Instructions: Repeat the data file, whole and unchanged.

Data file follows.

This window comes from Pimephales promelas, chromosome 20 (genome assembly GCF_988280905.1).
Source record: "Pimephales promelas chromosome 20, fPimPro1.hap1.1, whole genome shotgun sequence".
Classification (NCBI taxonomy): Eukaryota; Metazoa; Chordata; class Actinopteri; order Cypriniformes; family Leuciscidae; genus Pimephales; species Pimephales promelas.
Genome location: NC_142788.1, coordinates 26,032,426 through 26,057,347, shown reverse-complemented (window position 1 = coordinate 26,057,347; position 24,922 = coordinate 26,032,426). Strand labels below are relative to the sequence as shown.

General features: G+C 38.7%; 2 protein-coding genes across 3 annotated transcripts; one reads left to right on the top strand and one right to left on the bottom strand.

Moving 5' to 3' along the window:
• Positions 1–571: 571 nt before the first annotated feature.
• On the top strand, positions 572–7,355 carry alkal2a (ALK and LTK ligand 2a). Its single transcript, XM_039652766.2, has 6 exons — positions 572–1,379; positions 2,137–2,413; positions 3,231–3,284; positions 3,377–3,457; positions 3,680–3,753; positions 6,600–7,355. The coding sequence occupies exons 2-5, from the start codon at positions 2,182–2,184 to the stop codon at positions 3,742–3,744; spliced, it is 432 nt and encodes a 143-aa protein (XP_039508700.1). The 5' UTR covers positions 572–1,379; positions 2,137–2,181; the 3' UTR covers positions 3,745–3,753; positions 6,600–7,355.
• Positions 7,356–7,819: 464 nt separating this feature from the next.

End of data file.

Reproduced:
This window comes from Pimephales promelas, chromosome 20 (genome assembly GCF_988280905.1).
Source record: "Pimephales promelas chromosome 20, fPimPro1.hap1.1, whole genome shotgun sequence".
Classification (NCBI taxonomy): Eukaryota; Metazoa; Chordata; class Actinopteri; order Cypriniformes; family Leuciscidae; genus Pimephales; species Pimephales promelas.
Genome location: NC_142788.1, coordinates 26,032,426 through 26,057,347, shown reverse-complemented (window position 1 = coordinate 26,057,347; position 24,922 = coordinate 26,032,426). Strand labels below are relative to the sequence as shown.

General features: G+C 38.7%; 2 protein-coding genes across 3 annotated transcripts; one reads left to right on the top strand and one right to left on the bottom strand.

Moving 5' to 3' along the window:
• Positions 1–571: 571 nt before the first annotated feature.
• On the top strand, positions 572–7,355 carry alkal2a (ALK and LTK ligand 2a). Its single transcript, XM_039652766.2, has 6 exons — positions 572–1,379; positions 2,137–2,413; positions 3,231–3,284; positions 3,377–3,457; positions 3,680–3,753; positions 6,600–7,355. The coding sequence occupies exons 2-5, from the start codon at positions 2,182–2,184 to the stop codon at positions 3,742–3,744; spliced, it is 432 nt and encodes a 143-aa protein (XP_039508700.1). The 5' UTR covers positions 572–1,379; positions 2,137–2,181; the 3' UTR covers positions 3,745–3,753; positions 6,600–7,355.
• Positions 7,356–7,819: 464 nt separating this feature from the next.